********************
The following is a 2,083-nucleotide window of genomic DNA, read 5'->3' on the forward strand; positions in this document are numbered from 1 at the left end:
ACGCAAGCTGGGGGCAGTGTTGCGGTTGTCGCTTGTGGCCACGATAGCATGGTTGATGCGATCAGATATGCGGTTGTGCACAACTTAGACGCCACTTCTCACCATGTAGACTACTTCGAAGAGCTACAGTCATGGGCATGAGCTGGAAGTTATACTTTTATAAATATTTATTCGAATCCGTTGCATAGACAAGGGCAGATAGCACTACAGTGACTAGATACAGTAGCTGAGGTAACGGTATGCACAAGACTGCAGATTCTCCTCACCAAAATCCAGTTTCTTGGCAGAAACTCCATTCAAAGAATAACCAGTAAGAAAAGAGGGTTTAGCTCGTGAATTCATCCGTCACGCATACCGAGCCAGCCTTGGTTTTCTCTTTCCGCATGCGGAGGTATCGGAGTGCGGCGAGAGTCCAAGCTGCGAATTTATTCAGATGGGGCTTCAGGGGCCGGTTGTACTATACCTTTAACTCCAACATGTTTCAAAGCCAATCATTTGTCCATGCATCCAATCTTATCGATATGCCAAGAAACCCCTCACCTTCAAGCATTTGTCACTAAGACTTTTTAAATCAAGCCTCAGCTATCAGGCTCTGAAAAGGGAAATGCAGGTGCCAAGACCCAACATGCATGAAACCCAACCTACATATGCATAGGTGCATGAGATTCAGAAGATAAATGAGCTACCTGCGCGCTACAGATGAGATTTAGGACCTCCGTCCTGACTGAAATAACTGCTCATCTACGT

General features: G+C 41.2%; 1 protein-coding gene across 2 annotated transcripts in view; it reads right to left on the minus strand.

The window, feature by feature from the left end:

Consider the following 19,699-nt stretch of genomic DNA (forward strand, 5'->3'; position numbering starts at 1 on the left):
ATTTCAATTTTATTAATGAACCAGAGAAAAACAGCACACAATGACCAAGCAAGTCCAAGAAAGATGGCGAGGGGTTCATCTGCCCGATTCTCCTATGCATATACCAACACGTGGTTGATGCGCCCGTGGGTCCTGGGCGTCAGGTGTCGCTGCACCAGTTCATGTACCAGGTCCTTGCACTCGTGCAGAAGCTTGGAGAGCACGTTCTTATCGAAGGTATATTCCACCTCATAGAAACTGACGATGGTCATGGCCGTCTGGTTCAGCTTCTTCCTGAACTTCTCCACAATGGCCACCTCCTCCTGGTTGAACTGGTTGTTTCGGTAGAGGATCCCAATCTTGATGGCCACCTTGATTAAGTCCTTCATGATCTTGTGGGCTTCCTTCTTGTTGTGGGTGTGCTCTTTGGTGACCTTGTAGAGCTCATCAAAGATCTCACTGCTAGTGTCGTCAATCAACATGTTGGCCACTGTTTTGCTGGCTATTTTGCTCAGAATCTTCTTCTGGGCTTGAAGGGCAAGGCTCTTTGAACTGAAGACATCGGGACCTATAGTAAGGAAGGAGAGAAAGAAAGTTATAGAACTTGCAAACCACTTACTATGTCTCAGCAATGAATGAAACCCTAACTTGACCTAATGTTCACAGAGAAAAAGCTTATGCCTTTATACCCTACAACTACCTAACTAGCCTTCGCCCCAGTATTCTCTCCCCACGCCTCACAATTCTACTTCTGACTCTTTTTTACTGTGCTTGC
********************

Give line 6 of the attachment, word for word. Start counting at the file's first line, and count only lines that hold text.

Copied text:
ATTTCAATTTTATTAATGAACCAGAGAAAAACAGCACACAATGACCAAGCAAGTCCAAGAAAGATGGCGAGGGGTTCATCTGCCCGATTCTCCTATGCATATACCAACACGTGGTTGATGCGCCCGTGGGTCCTGGGCGTCAGGTGTCGCTGCACCAGTTCATGTACCAGGTCCTTGCACTCGTGCAGAAGCTTGGAGAGCACGTTCTTATCGAAGGTATATTCCACCTCATAGAAACTGACGATGGTCATGGCCGTCTGGTTCAGCTTCTTCCTGAACTTCTCCACAATGGCCACCTCCTCCTGGTTGAACTGGTTGTTTCGGTAGAGGATCCCAATCTTGATGGCCACCTTGATTAAGTCCTTCATGATCTTGTGGGCTTCCTTCTTGTTGTGGGTGTGCTCTTTGGTGACCTTGTAGAGCTCATCAAAGATCTCACTGCTAGTGTCGTCAATCAACATGTTGGCCACTGTTTTGCTGGCTATTTTGCTCAGAATCTTCTTCTGGGCTTGAAGGGCAAGGCTCTTTGAACTGAAGACATCGGGACCTATAGTAAGGAAGGAGAGAAAGAAAGTTATAGAACTTGCAAACCACTTACTATGTCTCAGCAATGAATGAAACCCTAACTTGACCTAATGTTCACAGAGAAAAAGCTTATGCCTTTATACCCTACAACTACCTAACTAGCCTTCGCCCCAGTATTCTCTCCCCACGCCTCACAATTCTACTTCTGACTCTTTTTTACTGTGCTTGC